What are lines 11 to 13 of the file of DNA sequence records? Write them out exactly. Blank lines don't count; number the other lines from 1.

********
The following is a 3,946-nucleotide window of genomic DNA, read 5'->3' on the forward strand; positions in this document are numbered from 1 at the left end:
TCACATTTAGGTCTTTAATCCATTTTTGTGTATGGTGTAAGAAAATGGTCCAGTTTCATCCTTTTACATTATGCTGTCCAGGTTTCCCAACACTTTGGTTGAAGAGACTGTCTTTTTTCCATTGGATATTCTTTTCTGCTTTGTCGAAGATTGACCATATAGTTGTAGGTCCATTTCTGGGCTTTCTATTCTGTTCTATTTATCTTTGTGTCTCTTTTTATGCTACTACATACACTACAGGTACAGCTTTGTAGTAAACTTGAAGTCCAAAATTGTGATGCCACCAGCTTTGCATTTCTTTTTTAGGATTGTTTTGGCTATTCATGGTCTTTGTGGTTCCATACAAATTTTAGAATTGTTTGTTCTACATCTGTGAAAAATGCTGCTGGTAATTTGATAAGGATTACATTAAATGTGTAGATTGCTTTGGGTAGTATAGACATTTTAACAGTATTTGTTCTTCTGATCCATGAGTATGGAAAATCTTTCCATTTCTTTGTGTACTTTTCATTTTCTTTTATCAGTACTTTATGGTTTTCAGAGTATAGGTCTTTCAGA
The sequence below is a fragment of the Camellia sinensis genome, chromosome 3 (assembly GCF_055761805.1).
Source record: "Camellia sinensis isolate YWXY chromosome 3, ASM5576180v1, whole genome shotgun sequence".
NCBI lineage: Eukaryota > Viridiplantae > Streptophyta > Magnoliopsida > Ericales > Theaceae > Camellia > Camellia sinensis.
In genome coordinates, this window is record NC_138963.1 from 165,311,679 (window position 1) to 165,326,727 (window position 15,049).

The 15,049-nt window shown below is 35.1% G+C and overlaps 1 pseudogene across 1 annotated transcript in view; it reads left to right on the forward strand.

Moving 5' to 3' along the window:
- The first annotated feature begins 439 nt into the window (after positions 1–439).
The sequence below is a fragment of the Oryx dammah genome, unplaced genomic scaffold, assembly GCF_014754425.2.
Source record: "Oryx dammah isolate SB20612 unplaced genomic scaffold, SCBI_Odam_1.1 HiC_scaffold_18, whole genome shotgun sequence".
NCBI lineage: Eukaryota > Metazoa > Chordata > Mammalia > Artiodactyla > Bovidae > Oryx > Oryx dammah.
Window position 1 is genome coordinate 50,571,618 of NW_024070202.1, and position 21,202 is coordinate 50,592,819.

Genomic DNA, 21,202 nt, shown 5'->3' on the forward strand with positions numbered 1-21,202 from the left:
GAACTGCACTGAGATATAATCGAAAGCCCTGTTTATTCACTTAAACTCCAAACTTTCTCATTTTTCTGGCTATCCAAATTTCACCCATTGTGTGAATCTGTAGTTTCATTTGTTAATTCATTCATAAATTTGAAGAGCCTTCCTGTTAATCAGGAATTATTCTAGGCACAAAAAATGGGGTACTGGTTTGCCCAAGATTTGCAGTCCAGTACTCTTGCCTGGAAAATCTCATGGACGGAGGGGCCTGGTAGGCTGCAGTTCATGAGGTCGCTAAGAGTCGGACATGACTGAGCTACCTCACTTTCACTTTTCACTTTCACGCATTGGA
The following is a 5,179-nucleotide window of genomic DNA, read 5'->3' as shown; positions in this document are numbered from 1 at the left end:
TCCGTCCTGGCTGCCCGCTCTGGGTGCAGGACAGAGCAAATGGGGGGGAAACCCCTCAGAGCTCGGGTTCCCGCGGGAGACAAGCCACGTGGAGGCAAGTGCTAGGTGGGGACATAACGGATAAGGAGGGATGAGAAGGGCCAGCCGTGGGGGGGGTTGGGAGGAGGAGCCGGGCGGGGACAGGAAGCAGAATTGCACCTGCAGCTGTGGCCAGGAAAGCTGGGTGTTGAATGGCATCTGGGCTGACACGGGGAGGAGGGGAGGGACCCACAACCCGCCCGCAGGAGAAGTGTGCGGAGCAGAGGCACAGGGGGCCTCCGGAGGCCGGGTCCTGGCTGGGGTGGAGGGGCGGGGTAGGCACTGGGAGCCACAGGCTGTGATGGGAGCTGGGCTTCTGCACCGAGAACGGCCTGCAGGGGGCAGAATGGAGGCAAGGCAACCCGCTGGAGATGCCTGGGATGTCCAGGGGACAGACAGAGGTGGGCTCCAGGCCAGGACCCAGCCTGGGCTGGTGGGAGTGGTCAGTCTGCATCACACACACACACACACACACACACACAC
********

Source record: "Oryx dammah isolate SB20612 unplaced genomic scaffold, SCBI_Odam_1.1 HiC_scaffold_18, whole genome shotgun sequence".
NCBI lineage: Eukaryota > Metazoa > Chordata > Mammalia > Artiodactyla > Bovidae > Oryx > Oryx dammah.
Window position 1 is genome coordinate 50,571,618 of NW_024070202.1, and position 21,202 is coordinate 50,592,819.